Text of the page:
The Comfort Food Diaries: My Quest for the Perfect Dish to Mend a Broken Heart
In the span of a few weeks, former New Yorker editor Emily Nunn grieves the death of her brother, her fiance breaks up with her, and she's evicted from their apartment. She pours her heart out on Facebook and is stunned by the many friends and family members who invite her to stay with them while she figures out what's next. She seeks treatment for alcoholism and then begins her Comfort Food Tour. Wherever she stays, they talk about the role of food in our lives and try different recipes. Comfort food can't heal all wounds but it, along with people who love us, can get us started.
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In the tradition of Elizabeth Gilbert and Ruth Reichl, former New Yorker editor Emily Nunn chronicles her journey to heal old wounds and find comfort in the face of loss through travel, home-cooked food, and the company of friends and family.
One life-changing night, reeling from her beloved brother’s sudden death, a devastating breakup with her handsome engineer fiancé and eviction from the apartment they shared, Emily Nunn had lost all sense of family, home, and financial security. After a few glasses of wine, heartbroken and unmoored, Emily—an avid cook and professional food writer—poured her heart out on Facebook. The next morning she woke up with an awful hangover and a feeling she’d made a terrible mistake—only to discover she had more friends than she knew, many of whom invited her to come visit and cook with them while she put her life back together. Thus began the Comfort Food Tour.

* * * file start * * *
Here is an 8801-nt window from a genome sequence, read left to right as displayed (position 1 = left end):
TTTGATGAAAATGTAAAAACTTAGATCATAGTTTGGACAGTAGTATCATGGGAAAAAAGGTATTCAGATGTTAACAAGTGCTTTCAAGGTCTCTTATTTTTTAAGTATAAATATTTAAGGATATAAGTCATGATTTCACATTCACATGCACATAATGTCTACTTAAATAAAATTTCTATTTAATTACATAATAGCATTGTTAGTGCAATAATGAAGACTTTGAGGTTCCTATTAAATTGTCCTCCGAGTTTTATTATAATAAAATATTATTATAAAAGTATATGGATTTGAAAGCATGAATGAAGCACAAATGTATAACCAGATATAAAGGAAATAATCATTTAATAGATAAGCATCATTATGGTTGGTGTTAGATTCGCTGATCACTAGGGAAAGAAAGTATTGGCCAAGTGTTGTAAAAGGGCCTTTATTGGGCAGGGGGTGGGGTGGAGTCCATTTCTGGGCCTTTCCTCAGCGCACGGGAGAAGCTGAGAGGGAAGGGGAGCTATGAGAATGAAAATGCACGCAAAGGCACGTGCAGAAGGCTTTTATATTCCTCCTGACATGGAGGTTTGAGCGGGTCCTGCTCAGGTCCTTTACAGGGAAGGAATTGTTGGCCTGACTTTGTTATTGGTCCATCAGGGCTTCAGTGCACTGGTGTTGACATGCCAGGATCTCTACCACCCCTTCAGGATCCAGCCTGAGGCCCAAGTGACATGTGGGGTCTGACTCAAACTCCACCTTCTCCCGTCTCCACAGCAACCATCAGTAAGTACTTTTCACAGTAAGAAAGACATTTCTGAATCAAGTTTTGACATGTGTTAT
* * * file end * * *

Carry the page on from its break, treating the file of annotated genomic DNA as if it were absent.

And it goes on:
Searching for a way forward, Emily travels the country, cooking and staying with relatives and friends. She also travels back to revisit scenes from her dysfunctional Southern upbringing, dominated by her dramatic, unpredictable mother and her silent, disengaged father. Her wonderfully idiosyncratic aunts and uncles and cousins come to life in these pages, all part of the rich Southern story in which past and present are indistinguishable, food is a source of connection and identity, and a good story is often preferred to a not-so-pleasant truth. But truth, pleasant or not, is what Emily Nunn craves, and with it comes an acceptance of the losses she has endured, and a sense of hope for the future.
In the salty snap of a single Virginia ham biscuit, in the sour tang of Grandmother’s Lemon Cake, Nunn experiences the healing power of comfort food—and offers up dozens of recipes for the wonderful meals that saved her life. With the biting humor of David Sedaris and the emotional honesty of Cheryl Strayed, Nunn delivers a moving account of her descent into darkness and her gradual, hard-won return to the living.